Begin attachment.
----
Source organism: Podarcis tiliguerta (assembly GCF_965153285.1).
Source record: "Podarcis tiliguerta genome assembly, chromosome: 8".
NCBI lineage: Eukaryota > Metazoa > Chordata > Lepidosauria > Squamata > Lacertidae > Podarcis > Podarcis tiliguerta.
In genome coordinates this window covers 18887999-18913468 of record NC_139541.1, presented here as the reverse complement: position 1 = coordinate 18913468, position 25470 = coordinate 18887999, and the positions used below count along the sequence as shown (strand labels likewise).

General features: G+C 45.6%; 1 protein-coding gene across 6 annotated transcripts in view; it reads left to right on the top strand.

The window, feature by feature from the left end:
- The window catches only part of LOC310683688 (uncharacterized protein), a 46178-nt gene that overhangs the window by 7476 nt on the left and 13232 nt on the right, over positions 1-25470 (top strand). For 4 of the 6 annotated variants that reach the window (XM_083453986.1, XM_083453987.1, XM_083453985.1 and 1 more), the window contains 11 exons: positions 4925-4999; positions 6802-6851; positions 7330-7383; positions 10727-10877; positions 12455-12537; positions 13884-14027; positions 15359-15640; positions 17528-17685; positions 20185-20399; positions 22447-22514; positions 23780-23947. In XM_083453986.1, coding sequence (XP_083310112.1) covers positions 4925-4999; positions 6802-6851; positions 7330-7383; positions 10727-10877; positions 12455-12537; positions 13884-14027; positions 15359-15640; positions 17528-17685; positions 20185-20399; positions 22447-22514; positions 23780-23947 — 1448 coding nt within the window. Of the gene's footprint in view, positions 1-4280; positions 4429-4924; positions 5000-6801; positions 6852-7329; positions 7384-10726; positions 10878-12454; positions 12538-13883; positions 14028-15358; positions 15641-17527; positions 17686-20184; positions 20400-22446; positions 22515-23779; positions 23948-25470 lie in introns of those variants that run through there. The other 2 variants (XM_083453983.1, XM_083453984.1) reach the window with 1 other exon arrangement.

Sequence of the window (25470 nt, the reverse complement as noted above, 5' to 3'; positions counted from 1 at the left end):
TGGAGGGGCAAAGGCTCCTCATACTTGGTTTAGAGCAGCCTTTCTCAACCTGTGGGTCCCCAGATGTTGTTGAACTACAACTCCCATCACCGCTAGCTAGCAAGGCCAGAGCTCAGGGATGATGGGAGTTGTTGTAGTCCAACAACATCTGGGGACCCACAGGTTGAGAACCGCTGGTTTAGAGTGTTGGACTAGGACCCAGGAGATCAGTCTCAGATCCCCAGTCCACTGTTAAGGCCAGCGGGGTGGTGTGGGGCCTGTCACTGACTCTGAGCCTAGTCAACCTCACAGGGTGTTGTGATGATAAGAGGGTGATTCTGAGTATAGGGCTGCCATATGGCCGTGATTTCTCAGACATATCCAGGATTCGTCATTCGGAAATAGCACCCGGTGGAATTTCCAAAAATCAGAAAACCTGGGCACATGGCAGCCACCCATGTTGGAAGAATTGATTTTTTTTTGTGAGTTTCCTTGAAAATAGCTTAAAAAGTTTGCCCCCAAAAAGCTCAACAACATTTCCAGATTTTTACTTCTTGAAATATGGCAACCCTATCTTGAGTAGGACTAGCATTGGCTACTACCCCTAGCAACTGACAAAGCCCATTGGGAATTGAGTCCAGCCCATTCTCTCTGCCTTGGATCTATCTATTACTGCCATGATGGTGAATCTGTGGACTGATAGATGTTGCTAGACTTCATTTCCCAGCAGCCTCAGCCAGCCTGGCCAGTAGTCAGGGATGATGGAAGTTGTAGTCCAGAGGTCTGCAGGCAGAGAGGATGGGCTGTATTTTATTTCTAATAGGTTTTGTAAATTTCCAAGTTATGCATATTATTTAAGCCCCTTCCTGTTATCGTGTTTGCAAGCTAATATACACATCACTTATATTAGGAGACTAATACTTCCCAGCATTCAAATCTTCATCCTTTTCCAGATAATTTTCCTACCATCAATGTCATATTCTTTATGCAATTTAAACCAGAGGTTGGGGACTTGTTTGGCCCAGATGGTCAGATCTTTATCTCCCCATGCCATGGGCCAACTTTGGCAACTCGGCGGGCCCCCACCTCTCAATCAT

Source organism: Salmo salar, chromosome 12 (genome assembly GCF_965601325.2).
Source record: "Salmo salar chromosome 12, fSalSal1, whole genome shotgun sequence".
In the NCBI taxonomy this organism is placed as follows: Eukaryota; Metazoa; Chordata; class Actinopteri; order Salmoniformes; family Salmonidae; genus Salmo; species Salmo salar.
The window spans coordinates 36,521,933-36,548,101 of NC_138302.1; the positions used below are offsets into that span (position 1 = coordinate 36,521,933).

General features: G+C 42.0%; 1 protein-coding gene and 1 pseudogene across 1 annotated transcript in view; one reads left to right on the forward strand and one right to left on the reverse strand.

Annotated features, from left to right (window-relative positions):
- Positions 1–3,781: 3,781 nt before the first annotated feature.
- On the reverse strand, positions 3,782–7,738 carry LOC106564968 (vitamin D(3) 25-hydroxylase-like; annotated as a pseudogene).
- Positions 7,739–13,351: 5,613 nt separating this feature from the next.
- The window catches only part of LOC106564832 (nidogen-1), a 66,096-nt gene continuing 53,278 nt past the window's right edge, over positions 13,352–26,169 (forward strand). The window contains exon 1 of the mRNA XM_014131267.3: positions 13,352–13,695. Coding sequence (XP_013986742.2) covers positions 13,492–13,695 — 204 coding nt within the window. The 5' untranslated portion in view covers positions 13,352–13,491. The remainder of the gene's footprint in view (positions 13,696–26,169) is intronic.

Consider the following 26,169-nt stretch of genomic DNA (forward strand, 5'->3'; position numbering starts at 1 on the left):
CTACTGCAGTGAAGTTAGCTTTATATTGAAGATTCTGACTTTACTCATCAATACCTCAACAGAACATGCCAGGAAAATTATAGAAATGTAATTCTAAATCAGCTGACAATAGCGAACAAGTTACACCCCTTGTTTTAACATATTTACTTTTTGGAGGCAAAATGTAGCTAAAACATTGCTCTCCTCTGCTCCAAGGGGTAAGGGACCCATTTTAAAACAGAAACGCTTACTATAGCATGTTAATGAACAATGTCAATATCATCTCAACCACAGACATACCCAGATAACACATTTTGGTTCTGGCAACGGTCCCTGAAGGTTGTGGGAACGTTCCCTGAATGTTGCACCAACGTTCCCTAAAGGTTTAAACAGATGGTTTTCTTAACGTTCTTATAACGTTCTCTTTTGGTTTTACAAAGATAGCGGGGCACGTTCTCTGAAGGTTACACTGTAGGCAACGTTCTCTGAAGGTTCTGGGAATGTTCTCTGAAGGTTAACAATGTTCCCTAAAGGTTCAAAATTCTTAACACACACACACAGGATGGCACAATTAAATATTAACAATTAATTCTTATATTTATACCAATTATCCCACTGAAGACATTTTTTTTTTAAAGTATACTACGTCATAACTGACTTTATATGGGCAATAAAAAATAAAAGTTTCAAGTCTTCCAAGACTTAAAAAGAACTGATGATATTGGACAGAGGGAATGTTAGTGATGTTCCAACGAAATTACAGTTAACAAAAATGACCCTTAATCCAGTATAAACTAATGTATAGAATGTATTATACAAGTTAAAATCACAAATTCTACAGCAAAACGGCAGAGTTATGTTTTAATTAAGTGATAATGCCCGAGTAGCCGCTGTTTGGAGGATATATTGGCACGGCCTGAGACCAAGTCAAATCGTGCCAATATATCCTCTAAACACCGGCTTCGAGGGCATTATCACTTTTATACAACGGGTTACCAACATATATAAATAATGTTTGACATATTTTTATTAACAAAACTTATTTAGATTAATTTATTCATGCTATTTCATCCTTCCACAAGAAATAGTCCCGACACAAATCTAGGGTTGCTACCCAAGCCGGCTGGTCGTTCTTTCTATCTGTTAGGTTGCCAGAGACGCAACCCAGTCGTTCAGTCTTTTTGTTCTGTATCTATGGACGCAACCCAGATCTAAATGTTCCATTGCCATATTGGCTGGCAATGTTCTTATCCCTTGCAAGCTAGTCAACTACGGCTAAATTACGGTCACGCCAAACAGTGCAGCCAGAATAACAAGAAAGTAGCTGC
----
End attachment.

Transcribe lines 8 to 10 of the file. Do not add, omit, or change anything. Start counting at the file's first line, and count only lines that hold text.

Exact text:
Sequence of the window (25470 nt, the reverse complement as noted above, 5' to 3'; positions counted from 1 at the left end):
TGGAGGGGCAAAGGCTCCTCATACTTGGTTTAGAGCAGCCTTTCTCAACCTGTGGGTCCCCAGATGTTGTTGAACTACAACTCCCATCACCGCTAGCTAGCAAGGCCAGAGCTCAGGGATGATGGGAGTTGTTGTAGTCCAACAACATCTGGGGACCCACAGGTTGAGAACCGCTGGTTTAGAGTGTTGGACTAGGACCCAGGAGATCAGTCTCAGATCCCCAGTCCACTGTTAAGGCCAGCGGGGTGGTGTGGGGCCTGTCACTGACTCTGAGCCTAGTCAACCTCACAGGGTGTTGTGATGATAAGAGGGTGATTCTGAGTATAGGGCTGCCATATGGCCGTGATTTCTCAGACATATCCAGGATTCGTCATTCGGAAATAGCACCCGGTGGAATTTCCAAAAATCAGAAAACCTGGGCACATGGCAGCCACCCATGTTGGAAGAATTGATTTTTTTTTGTGAGTTTCCTTGAAAATAGCTTAAAAAGTTTGCCCCCAAAAAGCTCAACAACATTTCCAGATTTTTACTTCTTGAAATATGGCAACCCTATCTTGAGTAGGACTAGCATTGGCTACTACCCCTAGCAACTGACAAAGCCCATTGGGAATTGAGTCCAGCCCATTCTCTCTGCCTTGGATCTATCTATTACTGCCATGATGGTGAATCTGTGGACTGATAGATGTTGCTAGACTTCATTTCCCAGCAGCCTCAGCCAGCCTGGCCAGTAGTCAGGGATGATGGAAGTTGTAGTCCAGAGGTCTGCAGGCAGAGAGGATGGGCTGTATTTTATTTCTAATAGGTTTTGTAAATTTCCAAGTTATGCATATTATTTAAGCCCCTTCCTGTTATCGTGTTTGCAAGCTAATATACACATCACTTATATTAGGAGACTAATACTTCCCAGCATTCAAATCTTCATCCTTTTCCAGATAATTTTCCTACCATCAATGTCATATTCTTTATGCAATTTAAACCAGAGGTTGGGGACTTGTTTGGCCCAGATGGTCAGATCTTTATCTCCCCATGCCATGGGCCAACTTTGGCAACTCGGCGGGCCCCCACCTCTCAATCAT

Source organism: Salmo salar, chromosome 12 (genome assembly GCF_965601325.2).